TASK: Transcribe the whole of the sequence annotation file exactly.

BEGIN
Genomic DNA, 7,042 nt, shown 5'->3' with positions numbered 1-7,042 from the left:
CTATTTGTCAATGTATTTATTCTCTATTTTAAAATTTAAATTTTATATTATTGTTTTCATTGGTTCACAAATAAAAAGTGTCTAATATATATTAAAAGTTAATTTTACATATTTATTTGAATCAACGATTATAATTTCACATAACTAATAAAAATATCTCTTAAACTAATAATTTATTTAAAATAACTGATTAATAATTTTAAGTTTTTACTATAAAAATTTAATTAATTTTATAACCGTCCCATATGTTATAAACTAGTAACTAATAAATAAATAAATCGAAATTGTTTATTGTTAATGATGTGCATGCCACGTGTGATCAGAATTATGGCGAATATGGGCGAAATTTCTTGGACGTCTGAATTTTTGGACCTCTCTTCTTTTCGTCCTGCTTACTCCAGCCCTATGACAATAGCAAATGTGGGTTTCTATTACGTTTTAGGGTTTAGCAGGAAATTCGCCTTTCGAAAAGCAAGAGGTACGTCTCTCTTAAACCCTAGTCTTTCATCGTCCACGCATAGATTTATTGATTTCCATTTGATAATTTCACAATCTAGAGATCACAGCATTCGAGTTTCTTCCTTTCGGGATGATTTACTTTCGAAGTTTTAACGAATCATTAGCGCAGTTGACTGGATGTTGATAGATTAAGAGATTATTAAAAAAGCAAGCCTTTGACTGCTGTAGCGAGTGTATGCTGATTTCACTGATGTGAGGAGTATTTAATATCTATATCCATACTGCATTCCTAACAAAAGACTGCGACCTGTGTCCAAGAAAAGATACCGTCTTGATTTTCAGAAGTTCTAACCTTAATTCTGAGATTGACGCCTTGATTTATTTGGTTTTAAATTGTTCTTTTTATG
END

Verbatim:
Genomic DNA, 7,042 nt, shown 5'->3' with positions numbered 1-7,042 from the left:
CTATTTGTCAATGTATTTATTCTCTATTTTAAAATTTAAATTTTATATTATTGTTTTCATTGGTTCACAAATAAAAAGTGTCTAATATATATTAAAAGTTAATTTTACATATTTATTTGAATCAACGATTATAATTTCACATAACTAATAAAAATATCTCTTAAACTAATAATTTATTTAAAATAACTGATTAATAATTTTAAGTTTTTACTATAAAAATTTAATTAATTTTATAACCGTCCCATATGTTATAAACTAGTAACTAATAAATAAATAAATCGAAATTGTTTATTGTTAATGATGTGCATGCCACGTGTGATCAGAATTATGGCGAATATGGGCGAAATTTCTTGGACGTCTGAATTTTTGGACCTCTCTTCTTTTCGTCCTGCTTACTCCAGCCCTATGACAATAGCAAATGTGGGTTTCTATTACGTTTTAGGGTTTAGCAGGAAATTCGCCTTTCGAAAAGCAAGAGGTACGTCTCTCTTAAACCCTAGTCTTTCATCGTCCACGCATAGATTTATTGATTTCCATTTGATAATTTCACAATCTAGAGATCACAGCATTCGAGTTTCTTCCTTTCGGGATGATTTACTTTCGAAGTTTTAACGAATCATTAGCGCAGTTGACTGGATGTTGATAGATTAAGAGATTATTAAAAAAGCAAGCCTTTGACTGCTGTAGCGAGTGTATGCTGATTTCACTGATGTGAGGAGTATTTAATATCTATATCCATACTGCATTCCTAACAAAAGACTGCGACCTGTGTCCAAGAAAAGATACCGTCTTGATTTTCAGAAGTTCTAACCTTAATTCTGAGATTGACGCCTTGATTTATTTGGTTTTAAATTGTTCTTTTTATG